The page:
Allegations of sexual abuse at schools run by the Catholic and Lutheran churches, as well as at an elite secular boarding school, have put child protection at the top of the domestic agenda in Germany.
At first, Germans were stunned by revelations about elite Jesuit boarding schools, where hundreds of former pupils say they suffered sexual abuse in the 1970s and '80s. Then attention turned to the Lutheran Church, which apologized for widespread abuse after World War II in its children's institutions. And last month, a similar pattern of abuse, and a coverup, rocked one of the country's most prestigious progressive boarding schools.
The experience in Germany is a reminder that the criticism swirling around the Catholic church and Pope Benedict XVI -- that they failed to do enough to protect children in their care -- is not an exclusively Catholic problem. Pope Benedict, celebrating his fifth anniversary as Pope today, referred to the church as a "wounded sinner" that feels "all the more the consolation of God," according to L'Osservatore Roman, a Vatican newspaper.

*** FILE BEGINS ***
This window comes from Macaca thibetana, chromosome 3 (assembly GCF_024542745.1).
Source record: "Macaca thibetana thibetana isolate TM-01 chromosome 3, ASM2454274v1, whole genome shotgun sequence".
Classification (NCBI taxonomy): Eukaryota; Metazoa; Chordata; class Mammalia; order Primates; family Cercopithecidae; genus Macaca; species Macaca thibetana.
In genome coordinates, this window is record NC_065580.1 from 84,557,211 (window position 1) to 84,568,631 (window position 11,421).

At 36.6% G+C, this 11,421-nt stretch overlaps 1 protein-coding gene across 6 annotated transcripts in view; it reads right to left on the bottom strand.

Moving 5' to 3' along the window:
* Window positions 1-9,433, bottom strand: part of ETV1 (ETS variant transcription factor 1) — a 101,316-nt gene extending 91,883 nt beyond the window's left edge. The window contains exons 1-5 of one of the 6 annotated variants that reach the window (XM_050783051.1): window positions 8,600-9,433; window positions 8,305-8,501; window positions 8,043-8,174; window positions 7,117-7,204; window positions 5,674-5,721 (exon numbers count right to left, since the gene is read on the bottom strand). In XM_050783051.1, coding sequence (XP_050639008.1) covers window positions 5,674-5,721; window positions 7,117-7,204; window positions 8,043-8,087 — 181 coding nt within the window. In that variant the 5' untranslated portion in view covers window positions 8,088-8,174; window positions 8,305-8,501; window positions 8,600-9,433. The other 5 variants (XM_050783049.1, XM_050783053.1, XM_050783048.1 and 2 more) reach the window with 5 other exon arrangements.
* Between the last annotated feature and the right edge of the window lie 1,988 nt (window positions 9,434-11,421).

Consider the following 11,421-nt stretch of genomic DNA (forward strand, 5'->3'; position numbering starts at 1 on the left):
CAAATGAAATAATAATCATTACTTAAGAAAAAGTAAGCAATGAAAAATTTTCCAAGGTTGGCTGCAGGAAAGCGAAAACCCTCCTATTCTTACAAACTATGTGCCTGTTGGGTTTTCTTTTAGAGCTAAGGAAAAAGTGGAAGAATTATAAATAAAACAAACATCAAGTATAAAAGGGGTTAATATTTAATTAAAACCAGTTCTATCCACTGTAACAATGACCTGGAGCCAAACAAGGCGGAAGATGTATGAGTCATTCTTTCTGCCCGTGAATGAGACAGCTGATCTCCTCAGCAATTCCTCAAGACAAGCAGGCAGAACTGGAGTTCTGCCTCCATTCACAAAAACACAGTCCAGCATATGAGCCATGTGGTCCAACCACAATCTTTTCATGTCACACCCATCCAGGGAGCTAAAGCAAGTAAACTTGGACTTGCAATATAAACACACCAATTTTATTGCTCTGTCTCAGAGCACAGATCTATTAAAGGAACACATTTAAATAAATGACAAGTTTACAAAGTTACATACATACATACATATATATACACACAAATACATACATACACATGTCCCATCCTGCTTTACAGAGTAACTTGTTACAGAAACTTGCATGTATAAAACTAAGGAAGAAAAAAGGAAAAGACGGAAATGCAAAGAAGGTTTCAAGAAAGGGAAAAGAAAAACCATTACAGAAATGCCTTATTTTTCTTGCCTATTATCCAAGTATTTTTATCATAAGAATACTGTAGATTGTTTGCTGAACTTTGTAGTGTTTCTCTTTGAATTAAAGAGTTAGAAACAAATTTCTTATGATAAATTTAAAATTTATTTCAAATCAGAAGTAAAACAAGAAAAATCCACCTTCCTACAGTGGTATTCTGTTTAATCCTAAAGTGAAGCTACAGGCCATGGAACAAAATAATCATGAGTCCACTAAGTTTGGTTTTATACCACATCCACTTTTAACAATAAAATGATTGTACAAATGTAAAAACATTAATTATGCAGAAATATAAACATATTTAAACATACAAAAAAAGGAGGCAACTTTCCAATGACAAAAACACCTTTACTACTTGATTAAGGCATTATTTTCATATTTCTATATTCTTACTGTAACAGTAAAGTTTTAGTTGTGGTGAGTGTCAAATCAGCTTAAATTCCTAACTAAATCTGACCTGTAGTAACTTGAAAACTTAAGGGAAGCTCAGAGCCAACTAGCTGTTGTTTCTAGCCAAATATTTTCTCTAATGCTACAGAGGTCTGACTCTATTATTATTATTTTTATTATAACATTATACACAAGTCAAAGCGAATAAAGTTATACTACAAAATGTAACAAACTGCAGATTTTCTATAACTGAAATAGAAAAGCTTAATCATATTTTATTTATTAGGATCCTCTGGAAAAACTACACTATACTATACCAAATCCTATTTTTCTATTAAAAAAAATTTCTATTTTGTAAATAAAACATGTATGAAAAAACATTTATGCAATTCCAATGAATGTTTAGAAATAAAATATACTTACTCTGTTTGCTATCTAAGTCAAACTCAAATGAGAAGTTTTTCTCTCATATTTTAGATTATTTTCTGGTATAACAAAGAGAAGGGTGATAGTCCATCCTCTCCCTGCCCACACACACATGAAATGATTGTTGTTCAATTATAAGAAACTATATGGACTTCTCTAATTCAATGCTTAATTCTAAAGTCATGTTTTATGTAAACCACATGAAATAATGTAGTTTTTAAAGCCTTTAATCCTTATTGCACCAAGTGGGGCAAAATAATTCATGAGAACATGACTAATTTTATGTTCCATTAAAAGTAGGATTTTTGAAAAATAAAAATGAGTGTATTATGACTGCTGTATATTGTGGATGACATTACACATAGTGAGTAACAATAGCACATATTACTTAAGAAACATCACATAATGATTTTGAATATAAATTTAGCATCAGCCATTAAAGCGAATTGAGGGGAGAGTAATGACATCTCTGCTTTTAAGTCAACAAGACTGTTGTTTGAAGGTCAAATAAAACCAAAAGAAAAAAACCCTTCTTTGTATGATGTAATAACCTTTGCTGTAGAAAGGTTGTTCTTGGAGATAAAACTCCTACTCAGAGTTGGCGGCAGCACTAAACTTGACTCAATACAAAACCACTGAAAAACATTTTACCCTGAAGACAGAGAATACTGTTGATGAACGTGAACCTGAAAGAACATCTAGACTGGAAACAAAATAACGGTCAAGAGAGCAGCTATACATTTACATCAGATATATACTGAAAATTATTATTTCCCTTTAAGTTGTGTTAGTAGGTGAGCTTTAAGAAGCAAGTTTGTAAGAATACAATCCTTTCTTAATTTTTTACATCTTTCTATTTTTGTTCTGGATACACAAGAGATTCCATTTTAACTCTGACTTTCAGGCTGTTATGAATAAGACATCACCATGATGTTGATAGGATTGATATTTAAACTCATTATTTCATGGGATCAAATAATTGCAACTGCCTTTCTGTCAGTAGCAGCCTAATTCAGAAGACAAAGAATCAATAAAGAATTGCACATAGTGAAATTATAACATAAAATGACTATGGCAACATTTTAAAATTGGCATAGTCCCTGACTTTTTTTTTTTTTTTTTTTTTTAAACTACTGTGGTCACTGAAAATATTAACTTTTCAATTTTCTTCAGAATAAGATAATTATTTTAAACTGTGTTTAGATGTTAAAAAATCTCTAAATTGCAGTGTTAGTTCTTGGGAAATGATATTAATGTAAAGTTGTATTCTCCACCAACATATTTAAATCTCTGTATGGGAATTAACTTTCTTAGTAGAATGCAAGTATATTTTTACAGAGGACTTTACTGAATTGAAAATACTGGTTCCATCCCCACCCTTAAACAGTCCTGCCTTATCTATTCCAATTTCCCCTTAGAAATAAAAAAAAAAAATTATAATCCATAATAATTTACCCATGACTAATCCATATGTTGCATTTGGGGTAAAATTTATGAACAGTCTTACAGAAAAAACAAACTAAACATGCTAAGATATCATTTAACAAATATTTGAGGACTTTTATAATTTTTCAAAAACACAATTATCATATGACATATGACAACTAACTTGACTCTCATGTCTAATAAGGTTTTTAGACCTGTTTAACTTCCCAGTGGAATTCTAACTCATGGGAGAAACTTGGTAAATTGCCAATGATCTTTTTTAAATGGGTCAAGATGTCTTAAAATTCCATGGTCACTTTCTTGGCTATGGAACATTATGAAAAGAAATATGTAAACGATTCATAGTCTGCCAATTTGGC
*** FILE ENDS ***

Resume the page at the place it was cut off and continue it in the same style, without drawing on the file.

In Germany, what were first played down as isolated incidents have multiplied, prompting national soul-searching over the treatment of children in formerly trusted institutions – religious and secular, public and private – and spurring calls for reform.
"Most schools in the country are deeply shaken," says Ursula Enders, founder of Zartbitter in Cologne, Germany's biggest counseling center for young victims of sexual abuse. "Because of what's happened... they have recognized the relevance of the issue, and they are ready to institute change."
Schools, church choirs, and sports and scouts' clubs have all started reforming to better protect children. And Chancellor Angela Merkel has made confronting trauma and inappropriate adult-children relationships a priority: On April 23 government ministers are scheduled to meet with educators and children's advocates to talk about compensation, criminal prosecution, and prevention.
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